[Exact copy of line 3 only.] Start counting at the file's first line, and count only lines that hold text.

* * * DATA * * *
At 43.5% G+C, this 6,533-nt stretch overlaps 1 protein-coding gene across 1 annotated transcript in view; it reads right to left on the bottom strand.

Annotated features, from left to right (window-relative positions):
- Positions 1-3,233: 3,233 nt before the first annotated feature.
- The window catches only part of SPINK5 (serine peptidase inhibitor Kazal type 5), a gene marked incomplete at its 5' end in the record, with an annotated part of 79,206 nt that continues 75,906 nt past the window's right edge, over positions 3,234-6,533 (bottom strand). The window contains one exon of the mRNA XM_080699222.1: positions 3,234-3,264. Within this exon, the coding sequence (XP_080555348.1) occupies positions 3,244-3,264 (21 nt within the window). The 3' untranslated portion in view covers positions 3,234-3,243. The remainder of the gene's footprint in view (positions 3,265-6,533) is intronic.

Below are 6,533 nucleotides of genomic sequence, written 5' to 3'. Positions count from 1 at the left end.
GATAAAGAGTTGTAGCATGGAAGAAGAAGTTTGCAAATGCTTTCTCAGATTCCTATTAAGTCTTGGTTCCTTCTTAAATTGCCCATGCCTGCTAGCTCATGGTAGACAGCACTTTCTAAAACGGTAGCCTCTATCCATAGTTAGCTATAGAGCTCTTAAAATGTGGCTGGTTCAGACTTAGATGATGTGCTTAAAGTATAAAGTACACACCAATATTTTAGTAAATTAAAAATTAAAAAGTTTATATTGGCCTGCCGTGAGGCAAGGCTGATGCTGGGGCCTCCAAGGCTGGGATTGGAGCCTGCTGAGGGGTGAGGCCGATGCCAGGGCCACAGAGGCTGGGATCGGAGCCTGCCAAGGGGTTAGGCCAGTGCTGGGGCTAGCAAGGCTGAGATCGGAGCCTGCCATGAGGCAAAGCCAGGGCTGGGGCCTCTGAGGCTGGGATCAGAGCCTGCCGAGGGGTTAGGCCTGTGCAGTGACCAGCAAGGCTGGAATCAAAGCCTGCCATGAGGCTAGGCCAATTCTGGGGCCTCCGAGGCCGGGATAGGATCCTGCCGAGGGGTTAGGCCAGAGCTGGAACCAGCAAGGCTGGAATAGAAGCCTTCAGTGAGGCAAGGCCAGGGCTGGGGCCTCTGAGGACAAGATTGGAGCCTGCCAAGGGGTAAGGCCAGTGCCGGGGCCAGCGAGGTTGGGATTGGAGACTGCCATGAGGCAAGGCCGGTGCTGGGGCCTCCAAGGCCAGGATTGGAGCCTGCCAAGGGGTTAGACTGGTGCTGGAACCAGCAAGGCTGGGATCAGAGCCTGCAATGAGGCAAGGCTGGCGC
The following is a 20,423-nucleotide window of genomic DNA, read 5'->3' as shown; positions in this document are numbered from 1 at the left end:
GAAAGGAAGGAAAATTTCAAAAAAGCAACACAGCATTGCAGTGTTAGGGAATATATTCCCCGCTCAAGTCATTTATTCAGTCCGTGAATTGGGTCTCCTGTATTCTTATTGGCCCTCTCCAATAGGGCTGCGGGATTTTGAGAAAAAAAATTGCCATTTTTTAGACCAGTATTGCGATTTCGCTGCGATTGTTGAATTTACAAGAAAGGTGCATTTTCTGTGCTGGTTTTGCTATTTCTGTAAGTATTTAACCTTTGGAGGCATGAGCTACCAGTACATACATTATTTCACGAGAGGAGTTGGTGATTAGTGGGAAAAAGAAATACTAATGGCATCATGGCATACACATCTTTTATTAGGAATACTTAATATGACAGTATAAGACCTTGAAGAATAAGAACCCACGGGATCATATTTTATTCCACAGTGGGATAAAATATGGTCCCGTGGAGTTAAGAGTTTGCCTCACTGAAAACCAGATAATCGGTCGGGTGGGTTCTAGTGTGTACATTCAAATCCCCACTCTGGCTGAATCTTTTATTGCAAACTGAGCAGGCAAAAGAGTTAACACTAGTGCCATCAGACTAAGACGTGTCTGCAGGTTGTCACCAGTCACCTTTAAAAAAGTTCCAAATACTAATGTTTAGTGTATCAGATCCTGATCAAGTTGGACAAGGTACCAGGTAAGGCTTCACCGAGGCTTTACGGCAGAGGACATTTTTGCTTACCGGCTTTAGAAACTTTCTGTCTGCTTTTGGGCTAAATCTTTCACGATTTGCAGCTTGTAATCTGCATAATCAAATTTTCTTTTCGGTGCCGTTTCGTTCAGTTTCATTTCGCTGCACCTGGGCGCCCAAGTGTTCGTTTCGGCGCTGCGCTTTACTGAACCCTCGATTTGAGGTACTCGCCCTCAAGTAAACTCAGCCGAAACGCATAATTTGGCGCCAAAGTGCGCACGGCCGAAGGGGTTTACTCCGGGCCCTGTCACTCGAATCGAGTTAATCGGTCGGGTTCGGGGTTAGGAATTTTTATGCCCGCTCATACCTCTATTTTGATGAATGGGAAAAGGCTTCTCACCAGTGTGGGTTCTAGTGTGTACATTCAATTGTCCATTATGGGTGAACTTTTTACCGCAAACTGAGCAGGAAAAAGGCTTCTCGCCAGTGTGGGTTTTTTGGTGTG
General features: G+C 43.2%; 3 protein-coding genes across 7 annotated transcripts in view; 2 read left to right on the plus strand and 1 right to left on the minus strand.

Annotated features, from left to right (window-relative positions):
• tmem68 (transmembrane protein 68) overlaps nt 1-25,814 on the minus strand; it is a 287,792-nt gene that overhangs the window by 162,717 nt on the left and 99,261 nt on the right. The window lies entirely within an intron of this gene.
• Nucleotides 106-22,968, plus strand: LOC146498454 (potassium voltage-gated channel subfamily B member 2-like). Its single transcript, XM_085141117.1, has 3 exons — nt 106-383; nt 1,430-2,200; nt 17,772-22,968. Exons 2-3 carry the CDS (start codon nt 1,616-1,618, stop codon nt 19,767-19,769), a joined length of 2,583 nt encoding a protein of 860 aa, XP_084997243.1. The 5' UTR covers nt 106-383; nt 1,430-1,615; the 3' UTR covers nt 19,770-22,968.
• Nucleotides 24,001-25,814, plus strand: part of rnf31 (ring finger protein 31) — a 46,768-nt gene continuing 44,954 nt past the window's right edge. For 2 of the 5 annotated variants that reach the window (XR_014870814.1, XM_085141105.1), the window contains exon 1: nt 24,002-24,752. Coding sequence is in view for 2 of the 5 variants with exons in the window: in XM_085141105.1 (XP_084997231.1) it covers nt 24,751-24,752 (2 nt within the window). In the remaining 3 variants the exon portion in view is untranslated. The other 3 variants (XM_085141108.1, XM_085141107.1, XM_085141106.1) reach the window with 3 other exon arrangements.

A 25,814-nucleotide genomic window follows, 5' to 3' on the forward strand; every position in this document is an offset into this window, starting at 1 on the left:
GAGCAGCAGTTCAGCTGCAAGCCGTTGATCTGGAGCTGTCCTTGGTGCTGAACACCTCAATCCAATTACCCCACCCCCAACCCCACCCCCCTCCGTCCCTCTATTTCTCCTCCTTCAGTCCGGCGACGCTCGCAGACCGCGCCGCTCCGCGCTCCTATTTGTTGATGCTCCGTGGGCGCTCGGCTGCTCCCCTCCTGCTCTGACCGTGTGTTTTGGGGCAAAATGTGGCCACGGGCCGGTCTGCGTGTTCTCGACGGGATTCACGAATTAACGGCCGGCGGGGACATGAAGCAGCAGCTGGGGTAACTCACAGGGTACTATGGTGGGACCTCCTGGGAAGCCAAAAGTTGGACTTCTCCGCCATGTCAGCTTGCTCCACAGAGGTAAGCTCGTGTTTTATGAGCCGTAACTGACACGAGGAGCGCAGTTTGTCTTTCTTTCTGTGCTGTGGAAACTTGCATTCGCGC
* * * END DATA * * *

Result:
- Positions 1-3,233: 3,233 nt before the first annotated feature.